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But by My Spirit


Zechariah 4:1-14

6—‘Not by force, and not by power, but by my Spirit,’ says Adonai-Tzva’ot.

Ephesians 4:17-32

17—do not live any longer as the pagans live, with their sterile ways of thinking.

22—you must strip off your old nature, because your old nature is thoroughly rotted by its deceptive desires 23 and you must let your spirits and minds keep being renewed, —

30 Don’t cause grief to God’s Ruach HaKodesh, for he has stamped you as his property until the day of final redemption. 31 Get rid of all bitterness, rage, anger, violent assertiveness and slander, along with all spitefulness.

Matthew 9:1-8

2—When Yeshua saw their trust, he said to the paralyzed man, “Courage, son! Your sins are forgiven.”





—“by my Spirit”

—Names of God

—sterile ways of thinking

—deceptive desires

—let your spirits and minds keep being renewed

—saw their trust



There is a sort of numinous pattern that connects one understanding to another in my reflections, but I’m having a hard time articulating it today. The linear progression from the Old Testament, to the New, to the Gospel, just isn’t working as it usually does.

There is a separation between the idea of “not by force, but by my Spirit” as an announcement particular to “the Lord of Hosts,” and the Buddhist perception that ties together the ideas of “sterile thinking,” “deceptive desires,” and the moment by moment awareness that lets our “spirits and minds keep being renewed.” Then there is the metanoia in the last phrase that brings me back full circle to my understanding of how power and blessing is manifested through the observation of trust. Not the act of trust, but the seeing of it, or maybe the feeling of it.

I don’t know if there is any significance to the pattern of two; three; one, but it seems almost like the shape of a chorus in a song. Or perhaps it might represent a chord; or the steps of a dance; or maybe the sculpting of clay into a figure.

How to translate that perception into words on a page— there’s the difficulty.

It was the “not by force or power” that first struck me. Answering force with Spirit— the actionless action that takes coercion by the hand and bows it into the dance; the motionless movement that responds to the pressure of power with a neat little two-step.

Then came the Name: Lord of Hosts. The word Tzva’ot means “encampment” or “things in an orderly pattern.” I always think of a field of soldier’s tents laid out in orderly rows.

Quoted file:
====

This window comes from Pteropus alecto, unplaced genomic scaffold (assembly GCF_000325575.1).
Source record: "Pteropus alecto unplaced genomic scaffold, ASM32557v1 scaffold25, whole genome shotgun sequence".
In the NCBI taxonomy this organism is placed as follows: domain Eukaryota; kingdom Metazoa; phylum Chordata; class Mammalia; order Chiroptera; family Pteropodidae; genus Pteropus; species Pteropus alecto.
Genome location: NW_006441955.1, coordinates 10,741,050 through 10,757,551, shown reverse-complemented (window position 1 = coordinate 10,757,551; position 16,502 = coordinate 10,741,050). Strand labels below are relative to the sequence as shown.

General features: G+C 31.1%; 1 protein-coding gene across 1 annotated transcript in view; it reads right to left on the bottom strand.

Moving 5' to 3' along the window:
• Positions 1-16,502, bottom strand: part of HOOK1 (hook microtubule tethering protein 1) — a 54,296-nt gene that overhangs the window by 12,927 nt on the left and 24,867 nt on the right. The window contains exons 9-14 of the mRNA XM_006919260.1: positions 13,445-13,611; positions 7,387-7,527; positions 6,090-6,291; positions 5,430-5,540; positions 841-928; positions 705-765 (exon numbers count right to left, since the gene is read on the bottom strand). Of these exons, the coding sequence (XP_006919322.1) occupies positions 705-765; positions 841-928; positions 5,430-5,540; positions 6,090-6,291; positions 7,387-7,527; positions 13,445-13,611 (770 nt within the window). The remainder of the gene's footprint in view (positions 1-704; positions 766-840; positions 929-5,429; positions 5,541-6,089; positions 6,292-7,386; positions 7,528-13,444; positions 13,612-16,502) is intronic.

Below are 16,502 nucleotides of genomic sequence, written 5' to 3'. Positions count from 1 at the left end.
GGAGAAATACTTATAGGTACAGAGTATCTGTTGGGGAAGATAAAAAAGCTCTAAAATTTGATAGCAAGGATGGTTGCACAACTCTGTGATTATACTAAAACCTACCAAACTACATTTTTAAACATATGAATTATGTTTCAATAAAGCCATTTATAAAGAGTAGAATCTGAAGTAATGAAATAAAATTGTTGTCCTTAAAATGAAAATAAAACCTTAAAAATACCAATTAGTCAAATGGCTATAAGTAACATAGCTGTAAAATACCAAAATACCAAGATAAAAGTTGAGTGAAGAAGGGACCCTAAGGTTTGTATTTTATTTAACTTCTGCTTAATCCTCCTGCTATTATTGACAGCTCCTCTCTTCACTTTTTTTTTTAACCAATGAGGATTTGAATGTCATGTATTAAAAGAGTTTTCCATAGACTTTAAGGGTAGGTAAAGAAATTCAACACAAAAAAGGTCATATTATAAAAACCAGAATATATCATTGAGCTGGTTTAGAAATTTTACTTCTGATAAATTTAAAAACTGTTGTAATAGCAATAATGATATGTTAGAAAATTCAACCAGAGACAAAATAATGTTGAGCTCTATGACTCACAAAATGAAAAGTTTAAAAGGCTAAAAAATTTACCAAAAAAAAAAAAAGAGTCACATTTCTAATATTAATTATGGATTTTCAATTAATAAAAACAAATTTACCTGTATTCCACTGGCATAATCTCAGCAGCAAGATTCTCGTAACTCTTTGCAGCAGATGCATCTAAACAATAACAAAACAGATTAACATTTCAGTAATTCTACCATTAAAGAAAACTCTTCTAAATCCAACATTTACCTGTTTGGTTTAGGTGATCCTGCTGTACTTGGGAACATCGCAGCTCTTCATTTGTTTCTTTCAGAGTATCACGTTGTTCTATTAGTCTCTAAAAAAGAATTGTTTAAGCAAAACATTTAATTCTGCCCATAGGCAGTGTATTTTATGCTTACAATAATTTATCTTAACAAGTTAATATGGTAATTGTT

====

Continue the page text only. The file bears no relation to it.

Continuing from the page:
So, the Name that speaks this message to us is the God of our tidy patterns, the Commander of our careful entrenchments; the Quartermaster of our fortified garrisons. And what does this Name tell us? “Not by coercion, not by power, but by my Spirit!”

This led me through several bows and do-si-dos to a memory of my Zen teacher talking about how to observe ourselves and the patterns we make with undemanding equanimity. In other words, don’t make judgments about them; don’t force them; don’t try to use them to control anything.

The teaching is the same whether it’s in the Old Testament or the New; in the Gospel or the Sangha. It’s about how to have a light touch, how to avoid “sterile ways of thinking” and how to clearly see the ways in which our patterns become little lying dictators ruling over our desires.

The Lord of Encampments says: “Don’t get stuck in your patterns— let your spirits and minds keep being renewed.”

And lastly, “Look for trust; and when you find it, let it in; let its power manifest itself through you to send my grace and glory, my healing and help, my blessing and benefit, spilling into the world."





From up on the hill all I can see are aisles of tents.

My eyes trudge down the ordered rows —

all alike, all motionless, all inevitable.



But when I come down into the camp,

among the cook-fires and the tent-ropes,

I see one mending a harness,

and one brushing a horse.

Two there playing cards,

and over there two chopping and stacking wood.

I can smell woodsmoke and leather;

dung and dust; bacon and laundry soap.

I can hear laughter and snoring;

the thunk of an axe; the clang of the blacksmith’s hammer.

Here there are eyes with pale crow’s-feet

in tanned faces, squinting past the glare;

hands with big knuckles and calloused palms.

Here there are dusty pants-knees;

sweat stained shirts; scuffed boots.



A breeze blows through the camp,

and we all stop and turn into it,

trusting it to cool our heads.

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